Evans Toyota, Inc. appeals from the entry of judgment on a jury's verdict in favor of Glenn Cronic in an action brought by Cronic against Evans seeking rescission of his purchase of a used Toyota truck based upon a theory of fraudulent inducement. Evans raises ten enumerations of error. Upon review, we conclude that none of the ten is meritorious, and we affirm the judgment below.
Construed to support the jury's verdict, the evidence presented at trial showed that Cronic visited Evans's dealership in November 1995, when he was shopping for a pickup truck. He wanted a new truck and was interested in a Toyota but had a ceiling price of $20,000. A salesman, Harold Davis, showed Cronic a used '94 truck with 28,000 miles and explained that because the Toyota manufacturer's warranty covered the truck for 36 months or 36,000 miles, whichever was greater (60 months or 60,000 for the drive train), the '94 truck would still be covered by the manufacturer's warranty. At that point, Cronic was not interested and still wanted to purchase a new truck. But after looking elsewhere and finding that the cost of a new truck would exceed his ceiling, he returned to Evans to look again at the used '94 Toyota pickup truck. Although Cronic had no particular automotive experience or training, he test drove the truck and looked under the hood to check fluid levels.
Davis told Cronic he would be "fully covered" under the manufacturer's warranty, "just like a brand new vehicle." He assured Cronic that "if anything happened, everything on this vehicle was covered under the manufacturer['s] warranty." The repeated touting of complete manufacturer's warranty coverage was, for Cronic, the "selling feature" that induced him to purchase the used truck. Jeffrey Masters, Evans's Used Car Manager, and Edward Federmann, its Vice President and General Manager, both conceded that this full warranty coverage was used as a "sales feature" in marketing the pickup, regardless of the existence of significant limiting language within the warranty. And in this case, such significant limitations did exist: the manufacturer's warranty provided that the "use of add-on parts/materials are not covered." Federmann testified that if non-Toyota parts are installed in the vehicle and something goes wrong, that would not be covered under the Toyota warranty. A significant difference in quality exists, and "[s]omebody else's parts, of course, can't be covered by Toyota, somebody else's fenders, paint systems, whatever." Similarly, if a repair is improperly performed by a non-Toyota-authorized repair person and a problem arises, that would void the warranty.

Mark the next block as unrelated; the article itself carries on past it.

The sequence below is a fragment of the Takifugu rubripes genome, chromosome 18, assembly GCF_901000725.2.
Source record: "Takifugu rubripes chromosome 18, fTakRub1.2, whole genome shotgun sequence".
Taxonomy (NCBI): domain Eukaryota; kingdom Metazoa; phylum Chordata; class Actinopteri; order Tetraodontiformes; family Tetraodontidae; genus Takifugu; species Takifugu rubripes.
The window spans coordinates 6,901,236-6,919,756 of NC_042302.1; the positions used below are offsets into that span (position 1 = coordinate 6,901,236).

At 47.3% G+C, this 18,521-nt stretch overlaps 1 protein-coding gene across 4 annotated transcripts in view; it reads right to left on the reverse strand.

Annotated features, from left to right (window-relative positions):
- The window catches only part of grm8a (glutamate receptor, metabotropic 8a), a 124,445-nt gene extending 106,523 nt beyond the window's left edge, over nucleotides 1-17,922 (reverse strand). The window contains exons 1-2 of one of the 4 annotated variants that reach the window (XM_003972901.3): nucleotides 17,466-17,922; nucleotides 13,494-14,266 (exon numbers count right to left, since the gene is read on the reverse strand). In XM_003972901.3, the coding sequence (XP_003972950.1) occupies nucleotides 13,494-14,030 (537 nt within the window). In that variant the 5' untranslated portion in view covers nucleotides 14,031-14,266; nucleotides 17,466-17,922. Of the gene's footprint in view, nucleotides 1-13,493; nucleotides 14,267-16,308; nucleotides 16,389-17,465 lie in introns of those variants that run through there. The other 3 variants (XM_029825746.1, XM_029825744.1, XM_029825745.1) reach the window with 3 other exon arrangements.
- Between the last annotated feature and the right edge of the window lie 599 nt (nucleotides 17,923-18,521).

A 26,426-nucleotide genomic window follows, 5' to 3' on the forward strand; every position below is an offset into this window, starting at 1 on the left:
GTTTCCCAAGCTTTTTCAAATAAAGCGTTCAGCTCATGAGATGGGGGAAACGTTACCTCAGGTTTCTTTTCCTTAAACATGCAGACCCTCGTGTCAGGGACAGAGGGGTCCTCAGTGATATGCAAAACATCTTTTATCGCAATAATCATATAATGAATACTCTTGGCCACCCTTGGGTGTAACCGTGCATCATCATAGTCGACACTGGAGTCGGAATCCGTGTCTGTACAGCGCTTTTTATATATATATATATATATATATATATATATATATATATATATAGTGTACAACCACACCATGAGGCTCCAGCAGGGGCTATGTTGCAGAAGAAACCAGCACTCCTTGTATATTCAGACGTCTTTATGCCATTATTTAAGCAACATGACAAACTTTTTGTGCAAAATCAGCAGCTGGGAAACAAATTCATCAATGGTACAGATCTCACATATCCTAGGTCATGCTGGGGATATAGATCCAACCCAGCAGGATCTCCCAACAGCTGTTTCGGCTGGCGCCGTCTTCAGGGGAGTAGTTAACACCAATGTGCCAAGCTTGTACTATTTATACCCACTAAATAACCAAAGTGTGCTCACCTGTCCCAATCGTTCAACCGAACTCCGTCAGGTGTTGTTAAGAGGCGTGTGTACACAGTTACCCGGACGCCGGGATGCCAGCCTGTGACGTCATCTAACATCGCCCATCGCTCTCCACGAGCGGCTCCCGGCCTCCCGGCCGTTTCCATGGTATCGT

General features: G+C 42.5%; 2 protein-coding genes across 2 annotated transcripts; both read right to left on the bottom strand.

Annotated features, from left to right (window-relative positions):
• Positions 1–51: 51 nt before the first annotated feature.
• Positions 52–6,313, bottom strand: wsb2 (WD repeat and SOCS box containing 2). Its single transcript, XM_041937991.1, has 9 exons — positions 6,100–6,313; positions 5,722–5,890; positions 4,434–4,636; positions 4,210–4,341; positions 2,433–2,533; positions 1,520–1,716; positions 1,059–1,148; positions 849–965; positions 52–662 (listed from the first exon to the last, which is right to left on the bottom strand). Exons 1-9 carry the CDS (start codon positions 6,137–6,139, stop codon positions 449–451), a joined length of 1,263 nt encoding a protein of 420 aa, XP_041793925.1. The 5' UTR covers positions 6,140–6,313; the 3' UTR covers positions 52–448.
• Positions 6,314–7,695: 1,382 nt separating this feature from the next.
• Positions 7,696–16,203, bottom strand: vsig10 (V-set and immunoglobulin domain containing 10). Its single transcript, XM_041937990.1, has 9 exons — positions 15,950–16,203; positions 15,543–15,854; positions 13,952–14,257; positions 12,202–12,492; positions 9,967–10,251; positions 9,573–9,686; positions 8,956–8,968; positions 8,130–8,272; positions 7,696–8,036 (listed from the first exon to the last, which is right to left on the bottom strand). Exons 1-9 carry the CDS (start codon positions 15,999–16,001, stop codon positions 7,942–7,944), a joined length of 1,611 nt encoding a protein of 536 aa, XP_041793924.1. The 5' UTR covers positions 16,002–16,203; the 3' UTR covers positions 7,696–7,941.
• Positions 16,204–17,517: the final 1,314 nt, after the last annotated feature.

Terry Prickett, the original owner of the used truck purchased by Cronic, testified that the truck had been wrecked and repaired by non-Toyota-authorized repair persons, using non-Toyota parts. In fact, the only Toyota-authorized part used in the repair was the radiator. When Prickett traded in the truck to Evans in October 1995, he told Evans "up front" that the truck had been wrecked and repaired. And Masters admitted that Evans had knowledge, when the truck was traded in, that it had been wrecked and repaired, but it did not inform Davis, its salesman, of this fact.
The jury awarded Cronic compensatory damages in the amount of $22,402, attorney fees in the amount of $16,944, and punitive damages in the amount of $25,000.
1. In four enumerations, Evans contends the trial court erred in denying its motion for directed verdict.
(a) The essential elements of fraud are: (1) a representation by the defendant; (2) made with the knowledge it was false; (3) with the intention of deceiving the plaintiff; (4) reasonable reliance upon the representation by the plaintiff; and (5) loss by the plaintiff as a proximate result of the representation. Simpson Consulting v. Barclays Bank, 227 Ga. App. 648
, 650 (1) (490 SE2d 184